Member of the European Parliament
Chairperson of the Committee on Women’s Rights and Equal Opportunities

Committee on Women's Rights and Equal Opportunities

The Consequences of the Sex Industry in the European Union

Brussels, 19.01.2004



Introductory remarks


         The globalisation of the economy has not only applied to the classic sectors of economic activities: crime has also followed these tendencies and has profited from the opening-up of markets worldwide. The same is seen in prostitution, which currently has overblown the margins of local, restricted markets, at the edge between legality and crime and has profited from the globalised exchanges not only for the movement of services but also for the expansion of this trade. Offer and demand acknowledge no set frontiers not only for the illegal aspects of trafficking and drug-dealing and other related crimes but also for the research of various forms of prostitution from the users of these services. The same applies to pornography, which has become not only aggressive, but also clearly illegal in its efforts to surpass all impediments and provide the widest range of services possible or impossible.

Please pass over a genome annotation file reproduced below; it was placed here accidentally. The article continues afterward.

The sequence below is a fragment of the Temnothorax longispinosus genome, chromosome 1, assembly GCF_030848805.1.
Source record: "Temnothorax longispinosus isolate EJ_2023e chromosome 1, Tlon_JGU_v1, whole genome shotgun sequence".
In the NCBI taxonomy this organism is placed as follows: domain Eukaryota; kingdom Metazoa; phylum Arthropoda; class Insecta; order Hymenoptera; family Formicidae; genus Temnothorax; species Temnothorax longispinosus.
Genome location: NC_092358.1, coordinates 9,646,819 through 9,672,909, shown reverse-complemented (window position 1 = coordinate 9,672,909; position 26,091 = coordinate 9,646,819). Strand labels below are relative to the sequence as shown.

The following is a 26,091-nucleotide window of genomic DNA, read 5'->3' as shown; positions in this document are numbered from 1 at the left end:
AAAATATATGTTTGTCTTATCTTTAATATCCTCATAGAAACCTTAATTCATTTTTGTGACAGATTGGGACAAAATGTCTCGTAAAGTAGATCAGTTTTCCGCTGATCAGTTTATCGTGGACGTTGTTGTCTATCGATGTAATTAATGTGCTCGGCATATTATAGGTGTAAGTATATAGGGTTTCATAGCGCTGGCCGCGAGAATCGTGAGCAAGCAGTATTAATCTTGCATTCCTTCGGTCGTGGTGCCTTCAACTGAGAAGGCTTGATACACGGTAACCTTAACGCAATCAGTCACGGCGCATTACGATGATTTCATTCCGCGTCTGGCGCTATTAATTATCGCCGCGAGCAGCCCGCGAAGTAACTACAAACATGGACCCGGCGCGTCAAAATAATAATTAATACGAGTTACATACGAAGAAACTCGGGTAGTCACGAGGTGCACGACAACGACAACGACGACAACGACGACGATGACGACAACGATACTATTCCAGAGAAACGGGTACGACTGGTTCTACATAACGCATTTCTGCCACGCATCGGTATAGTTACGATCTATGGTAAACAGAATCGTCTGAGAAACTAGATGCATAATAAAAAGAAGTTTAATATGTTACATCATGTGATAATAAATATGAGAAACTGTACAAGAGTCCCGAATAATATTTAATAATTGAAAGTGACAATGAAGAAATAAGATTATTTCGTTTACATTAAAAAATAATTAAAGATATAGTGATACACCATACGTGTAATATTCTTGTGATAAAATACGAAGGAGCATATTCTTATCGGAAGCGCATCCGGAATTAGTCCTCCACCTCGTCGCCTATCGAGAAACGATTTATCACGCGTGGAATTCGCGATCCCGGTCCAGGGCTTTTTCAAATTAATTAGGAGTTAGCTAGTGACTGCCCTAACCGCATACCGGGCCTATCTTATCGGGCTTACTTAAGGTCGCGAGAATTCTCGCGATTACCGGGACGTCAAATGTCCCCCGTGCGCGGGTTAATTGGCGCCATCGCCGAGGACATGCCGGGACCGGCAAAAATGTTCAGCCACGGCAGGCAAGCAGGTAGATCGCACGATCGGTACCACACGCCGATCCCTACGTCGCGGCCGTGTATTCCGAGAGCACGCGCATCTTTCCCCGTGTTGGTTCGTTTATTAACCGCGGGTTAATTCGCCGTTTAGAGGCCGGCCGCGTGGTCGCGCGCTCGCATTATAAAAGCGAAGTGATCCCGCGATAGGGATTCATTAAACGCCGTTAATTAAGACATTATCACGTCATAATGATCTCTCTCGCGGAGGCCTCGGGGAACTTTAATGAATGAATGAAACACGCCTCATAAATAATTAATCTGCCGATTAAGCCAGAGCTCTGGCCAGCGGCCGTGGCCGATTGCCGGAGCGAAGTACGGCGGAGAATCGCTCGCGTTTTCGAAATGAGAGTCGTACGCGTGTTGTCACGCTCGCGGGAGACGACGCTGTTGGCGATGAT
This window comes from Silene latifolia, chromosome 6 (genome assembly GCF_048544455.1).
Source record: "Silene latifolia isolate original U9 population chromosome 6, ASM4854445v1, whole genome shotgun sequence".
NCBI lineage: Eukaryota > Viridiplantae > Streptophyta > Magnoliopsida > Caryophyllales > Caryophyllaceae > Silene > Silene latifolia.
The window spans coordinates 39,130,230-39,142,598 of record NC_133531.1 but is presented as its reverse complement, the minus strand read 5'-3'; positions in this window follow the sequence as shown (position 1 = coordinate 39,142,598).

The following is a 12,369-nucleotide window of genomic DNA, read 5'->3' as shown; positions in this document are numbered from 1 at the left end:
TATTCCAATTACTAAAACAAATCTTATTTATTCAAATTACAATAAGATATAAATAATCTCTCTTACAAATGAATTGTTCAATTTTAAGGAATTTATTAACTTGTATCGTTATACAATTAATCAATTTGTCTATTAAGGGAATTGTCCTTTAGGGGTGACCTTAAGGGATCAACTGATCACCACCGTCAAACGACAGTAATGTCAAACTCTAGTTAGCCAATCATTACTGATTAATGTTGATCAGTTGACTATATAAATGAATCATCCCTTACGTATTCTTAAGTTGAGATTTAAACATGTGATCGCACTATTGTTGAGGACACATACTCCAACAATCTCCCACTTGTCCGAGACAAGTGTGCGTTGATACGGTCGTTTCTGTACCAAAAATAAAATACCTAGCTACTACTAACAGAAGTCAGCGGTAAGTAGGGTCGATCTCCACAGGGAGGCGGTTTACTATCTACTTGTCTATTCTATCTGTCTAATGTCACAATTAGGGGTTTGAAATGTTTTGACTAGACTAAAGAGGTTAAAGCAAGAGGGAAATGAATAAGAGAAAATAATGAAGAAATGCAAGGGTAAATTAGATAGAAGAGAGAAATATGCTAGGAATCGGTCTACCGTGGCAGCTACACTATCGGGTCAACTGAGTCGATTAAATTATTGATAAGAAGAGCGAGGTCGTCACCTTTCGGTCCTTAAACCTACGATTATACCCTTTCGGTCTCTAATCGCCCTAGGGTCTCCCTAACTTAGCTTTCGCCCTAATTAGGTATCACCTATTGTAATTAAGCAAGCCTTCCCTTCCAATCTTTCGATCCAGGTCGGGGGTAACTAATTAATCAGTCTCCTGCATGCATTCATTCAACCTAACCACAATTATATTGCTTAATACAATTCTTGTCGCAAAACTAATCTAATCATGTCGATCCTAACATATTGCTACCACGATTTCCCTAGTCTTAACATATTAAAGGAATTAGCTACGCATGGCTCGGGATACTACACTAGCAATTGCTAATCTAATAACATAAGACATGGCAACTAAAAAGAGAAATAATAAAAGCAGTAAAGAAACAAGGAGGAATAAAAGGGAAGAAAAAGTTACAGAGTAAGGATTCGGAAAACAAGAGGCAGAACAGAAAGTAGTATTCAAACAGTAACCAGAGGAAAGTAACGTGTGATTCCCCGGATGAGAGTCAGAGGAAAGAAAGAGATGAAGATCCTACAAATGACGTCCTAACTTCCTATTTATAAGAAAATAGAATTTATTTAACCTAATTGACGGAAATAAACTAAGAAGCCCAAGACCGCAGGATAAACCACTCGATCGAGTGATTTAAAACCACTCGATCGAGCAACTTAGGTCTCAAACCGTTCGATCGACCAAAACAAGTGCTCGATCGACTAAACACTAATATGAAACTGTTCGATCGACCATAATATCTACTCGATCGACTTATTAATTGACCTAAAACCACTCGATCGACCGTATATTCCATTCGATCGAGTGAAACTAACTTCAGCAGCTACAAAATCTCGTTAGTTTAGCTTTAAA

These two forms of dealing in human bodies represent a serious amount of worldwide exchanges and the income thus generated comes only second to the money from trading in arms. At the same time, no single government has the means to fight against this trade, in view of its widespread connections. However, the expansion and the new forms of the trade in human flesh is now such, that a serious effort has to be undertaken to protect society and the victims from the organised crime, which prostitution and pornography have now become.


          Our Committee with this public hearing opens the dialogue on this burning issue.